Official Languages in Canada
Displaying 1 - 24 of 24 result(s)
An amendment to the Northwest Territories Act gives English and French equal status in the Legislative Assembly and before the courts
This means that English and French are on equal footing.
It promptly discards the official use of French.
An ordinance and a resolution make English the only language permitted in schools and in the legislative assembly.
February 3, 1898
The four-page L’Ouest canadien features local and provincial news on pages 2 and 3.
The Saskatchewan Act and the Alberta Act allow the limited use of French as a language of public instruction
Francophones of various origins settle in the newly created province of Saskatchewan, establishing numerous small villages.
September 1, 1905
Alberta becomes a province due in large part to the efforts of Sir Frederick William Alpin Gordon Haultain, a lawyer and member of the Council of the Northwest Territories and the Legislative Assembly of the Northwest Territories.
The Juniorat Saint-Jean in Pincher Creek, Alberta, is a school run by Oblate priests for young men studying theology in French.
December 13, 1925
More than 400 people from all over Alberta lay the foundation for a new association.
October 22, 1926
The first meeting of the secret society of the Commandeurs de l’Ordre de Jacques-Cartier is held in Ontario
The society is a reflection of a certain amount of frustration among French Canadians who feel that their rights are being ignored.
Franco-Albertans establish the Association des commissaires d’écoles de langue française de l’Alberta
The Association des commissaires d’écoles de langue française de l’Alberta elect Joseph-Oreux Pilon, a businessman involved in the community, as its first president.
The amendment permits at least one hour of French instruction a day.
It is one of the first three provincial branches of the Canadian Parents for French network.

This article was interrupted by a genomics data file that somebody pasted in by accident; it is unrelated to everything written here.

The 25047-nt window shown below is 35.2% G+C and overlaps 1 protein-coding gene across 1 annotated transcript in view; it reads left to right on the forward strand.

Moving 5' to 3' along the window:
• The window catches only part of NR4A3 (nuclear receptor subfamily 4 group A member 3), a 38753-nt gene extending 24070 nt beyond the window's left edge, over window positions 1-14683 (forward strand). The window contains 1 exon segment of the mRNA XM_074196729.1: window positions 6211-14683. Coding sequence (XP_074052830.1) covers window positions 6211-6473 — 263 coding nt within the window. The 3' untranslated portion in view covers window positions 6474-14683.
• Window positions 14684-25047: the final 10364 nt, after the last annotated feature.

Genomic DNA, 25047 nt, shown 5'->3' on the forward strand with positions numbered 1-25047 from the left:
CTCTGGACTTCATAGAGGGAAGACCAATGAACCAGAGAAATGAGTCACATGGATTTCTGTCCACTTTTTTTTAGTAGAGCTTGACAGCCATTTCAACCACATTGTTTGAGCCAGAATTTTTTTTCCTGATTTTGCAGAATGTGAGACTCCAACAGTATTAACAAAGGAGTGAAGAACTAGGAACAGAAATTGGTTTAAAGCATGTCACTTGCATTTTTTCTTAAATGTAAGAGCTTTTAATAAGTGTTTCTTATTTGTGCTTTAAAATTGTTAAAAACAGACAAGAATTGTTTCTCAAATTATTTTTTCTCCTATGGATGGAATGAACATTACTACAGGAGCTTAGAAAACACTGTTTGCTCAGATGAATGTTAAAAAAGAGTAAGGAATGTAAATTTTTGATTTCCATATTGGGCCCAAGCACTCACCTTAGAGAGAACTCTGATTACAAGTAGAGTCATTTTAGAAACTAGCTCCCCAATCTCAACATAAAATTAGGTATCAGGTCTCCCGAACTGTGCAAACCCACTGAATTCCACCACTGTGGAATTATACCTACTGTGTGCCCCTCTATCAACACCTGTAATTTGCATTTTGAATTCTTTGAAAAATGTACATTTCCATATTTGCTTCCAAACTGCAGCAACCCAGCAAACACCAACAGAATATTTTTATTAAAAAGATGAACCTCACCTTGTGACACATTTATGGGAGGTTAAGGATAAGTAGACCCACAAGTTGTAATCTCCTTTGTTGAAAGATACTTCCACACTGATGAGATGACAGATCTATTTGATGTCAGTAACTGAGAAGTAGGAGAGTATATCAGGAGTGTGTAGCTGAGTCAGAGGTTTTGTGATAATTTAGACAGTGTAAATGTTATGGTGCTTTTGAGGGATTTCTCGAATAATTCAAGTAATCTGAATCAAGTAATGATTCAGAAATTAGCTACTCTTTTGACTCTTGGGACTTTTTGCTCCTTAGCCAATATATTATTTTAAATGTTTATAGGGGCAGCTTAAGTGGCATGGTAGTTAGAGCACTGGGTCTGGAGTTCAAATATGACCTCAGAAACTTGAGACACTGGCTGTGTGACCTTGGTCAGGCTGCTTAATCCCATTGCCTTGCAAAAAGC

After decades as an independent post-secondary educational institution, Collège Saint-Jean is granted faculty status at the University of Alberta.
The Carnaval de St-Isidore is a unique opportunity for English- and French-speaking residents and visitors to celebrate Franco-Albertan culture.
March 6, 1982
Jean-Pierre Grenier wins the design competition organized by Francophonie jeunesse de l’Alberta.
It starts with a group of young Francophones who organize a family camping trip.
The Supreme Court of Canada ruling in the Mahe case recognizes the right of parents belonging to the linguistic minority to manage their own educational institutions, where numbers warrant
The Court stipulates that section 23 of the Canadian Charter of Rights and Freedoms was “designed to correct, on a national scale, the progressive erosion of minority official language groups” and to “remedy past injustices.”
Alberta’s School Act is amended to recognize the right of Francophones to manage their own schools.
The provincial government creates the Secretariat in recognition of its French-speaking citizens and its commitment to them.
Through an agreement with the Association canadienne-française de l’Alberta, Alberta’s Francophone community gives the Réseau santé albertain a mandate to develop the delivery of French language health services in the province.
June 28, 2007
The monument is created in honour of Franco-Albertans.
The Federal Court examines the reasonableness of the measures taken by the Canada Revenue Agency in relation to language of work
The Federal Court determined that the right of members of the public to communicate with and receive services from the Canada Revenue Agency in their preferred official language takes precedence over the constitutional language-of-work rights of employees of that institution—in this case, Luc Tailleur.
The Supreme Court of Canada upheld the constitutionality of the Languages Act of 2000, which provides that Alberta laws may be enacted in English only.
After years of lobbying by the Franco-Albertan community, the provincial government establishes a policy that recognizes Alberta’s French-speaking population.